Synchrony for Enterprise 5G
Overlooking the vast waterways of Surma plains in the north eastern part of Bengal delta, I observed a natural phenomenon in my childhood that till date vivid in my mind. As migratory birds flock over the waterways during the twilight of dawn and dusk, they appear to maintain a natural symmetry of forming a sign wave across the distance horizon. The waves of flocks are seemingly phase aligned.

We rarely think about this naturally occurring phenomena when it comes to the design of network infrastructure, yet it is something de-facto in how communications devices work in a synchronicity. Whether a network is homogenous or heterogenous, imperatives of synchronicity cannot be overlooked, nor it can be ignored. Every device in a network from computers to routers, an inherent synchronization is in work by design thanks to the advent of oscillators for local reference and NTP for distributed synchrony. For many of us looking under the hood is not something we do often when it comes to designing the network. However, given the increased applications of time-sensitive transport in different industry verticals, synchronicity can no longer be assumed or overlooked. It is especially true for 5G deployments due to its common use of TDD spectrums in the Radio Access Network (RAN).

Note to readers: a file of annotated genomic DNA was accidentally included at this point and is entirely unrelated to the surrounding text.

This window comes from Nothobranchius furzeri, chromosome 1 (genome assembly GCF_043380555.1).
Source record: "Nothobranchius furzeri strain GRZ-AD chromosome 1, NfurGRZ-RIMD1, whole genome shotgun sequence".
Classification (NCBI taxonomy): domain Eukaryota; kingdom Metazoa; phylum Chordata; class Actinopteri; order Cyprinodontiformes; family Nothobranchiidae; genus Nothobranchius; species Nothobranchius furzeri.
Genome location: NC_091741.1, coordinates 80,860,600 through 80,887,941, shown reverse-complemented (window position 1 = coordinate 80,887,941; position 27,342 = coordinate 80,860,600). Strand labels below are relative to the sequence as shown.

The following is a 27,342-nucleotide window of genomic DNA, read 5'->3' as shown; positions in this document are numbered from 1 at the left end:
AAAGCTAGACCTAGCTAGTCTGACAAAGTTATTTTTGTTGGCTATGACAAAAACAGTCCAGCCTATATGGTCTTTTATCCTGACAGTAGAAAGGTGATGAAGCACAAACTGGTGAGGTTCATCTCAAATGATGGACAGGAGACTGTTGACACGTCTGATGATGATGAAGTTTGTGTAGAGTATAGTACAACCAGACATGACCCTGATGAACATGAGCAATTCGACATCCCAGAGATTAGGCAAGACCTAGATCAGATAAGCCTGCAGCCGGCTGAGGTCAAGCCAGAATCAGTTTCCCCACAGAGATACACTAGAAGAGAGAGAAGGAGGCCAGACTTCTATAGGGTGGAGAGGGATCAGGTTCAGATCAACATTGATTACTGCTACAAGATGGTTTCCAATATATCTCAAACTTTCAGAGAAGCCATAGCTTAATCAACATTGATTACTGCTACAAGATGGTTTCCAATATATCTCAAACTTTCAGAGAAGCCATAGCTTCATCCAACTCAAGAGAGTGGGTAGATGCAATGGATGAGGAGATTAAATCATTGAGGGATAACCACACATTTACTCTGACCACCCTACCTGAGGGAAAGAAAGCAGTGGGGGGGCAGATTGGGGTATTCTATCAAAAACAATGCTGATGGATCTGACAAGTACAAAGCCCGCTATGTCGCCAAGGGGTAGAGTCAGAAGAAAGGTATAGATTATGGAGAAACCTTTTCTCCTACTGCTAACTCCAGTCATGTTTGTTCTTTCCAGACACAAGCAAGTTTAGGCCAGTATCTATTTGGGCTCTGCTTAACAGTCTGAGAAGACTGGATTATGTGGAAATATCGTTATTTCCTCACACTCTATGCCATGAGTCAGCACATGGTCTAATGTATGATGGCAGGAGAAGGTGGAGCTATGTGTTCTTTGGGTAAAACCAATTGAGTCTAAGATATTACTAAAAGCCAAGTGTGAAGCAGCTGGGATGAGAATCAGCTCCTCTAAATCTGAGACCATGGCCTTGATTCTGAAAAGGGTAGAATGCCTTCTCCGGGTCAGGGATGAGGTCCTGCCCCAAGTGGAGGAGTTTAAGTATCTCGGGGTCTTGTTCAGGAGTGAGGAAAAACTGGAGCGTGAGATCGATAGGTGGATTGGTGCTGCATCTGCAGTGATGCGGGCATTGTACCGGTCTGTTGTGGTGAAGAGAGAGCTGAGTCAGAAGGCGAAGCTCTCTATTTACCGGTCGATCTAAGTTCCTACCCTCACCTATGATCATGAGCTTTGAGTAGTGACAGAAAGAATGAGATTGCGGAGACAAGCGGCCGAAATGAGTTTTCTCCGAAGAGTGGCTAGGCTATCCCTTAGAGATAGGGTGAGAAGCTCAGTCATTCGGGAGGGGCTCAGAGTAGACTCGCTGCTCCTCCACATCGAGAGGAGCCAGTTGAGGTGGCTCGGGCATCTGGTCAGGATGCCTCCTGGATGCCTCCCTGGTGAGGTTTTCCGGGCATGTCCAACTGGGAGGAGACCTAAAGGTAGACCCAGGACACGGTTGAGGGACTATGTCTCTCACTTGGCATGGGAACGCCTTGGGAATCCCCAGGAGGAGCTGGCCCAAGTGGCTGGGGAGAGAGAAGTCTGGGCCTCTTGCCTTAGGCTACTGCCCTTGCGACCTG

The case for Synchronicity in Enterprise Network

Today, an enterprise network is more hybrid, having a mix of homogeneous and heterogeneous applications that are distributed across the network. Let’s take a conventional distributed database system for example. Enterprise can no longer be able to afford having centralized coordination of stateful data scaling out within a centralized data center [1] where specific design assumptions are applied to control the network environment. Even in such circumstances common use of NTP based synchronization no longer serves the purpose of concurrency control. Moreover, enterprises are now on the verge of accepting the reality of edge and the challenges of heterogeneity that comes with it. 

Figure 1. Synchrony for Geo distributed database in Enterprise Network.

Figure 1. Synchrony for Geo distributed database in Enterprise Network.

Organizations are global today than ever before, and their operations are geographically distributed. Conventional distributed databases no longer serve the purpose of horizontal scalability, transactional consistency for geo distribution and geographically distributed data residency. The choice is a geo distributed database one that takes into context the complexities of time series data input at the edge, maintains data sovereignty compliance with data residency and transactional integrity [2] of geo-partitioned databases. With this geo distributed database requires a distributed sync plane that maintains highly precision traceable primary clock reference for end to end data-path. Some hyperscalers such as Google have addressed this issue of distributed synchrony with the “true time” API for their geo distributed database service “Cloud Spanner”. While enterprises can leap on solutions such as geo distributed cloud database services, there are numerous scenarios in which having resident geo distributed databases or hybrid solutions thereof are more beneficial. For the later, the importance of distributed synchrony cannot be ignored. Moreover, enterprises need distributed synchrony for many other applications e.g. CBRS and plant operations etc.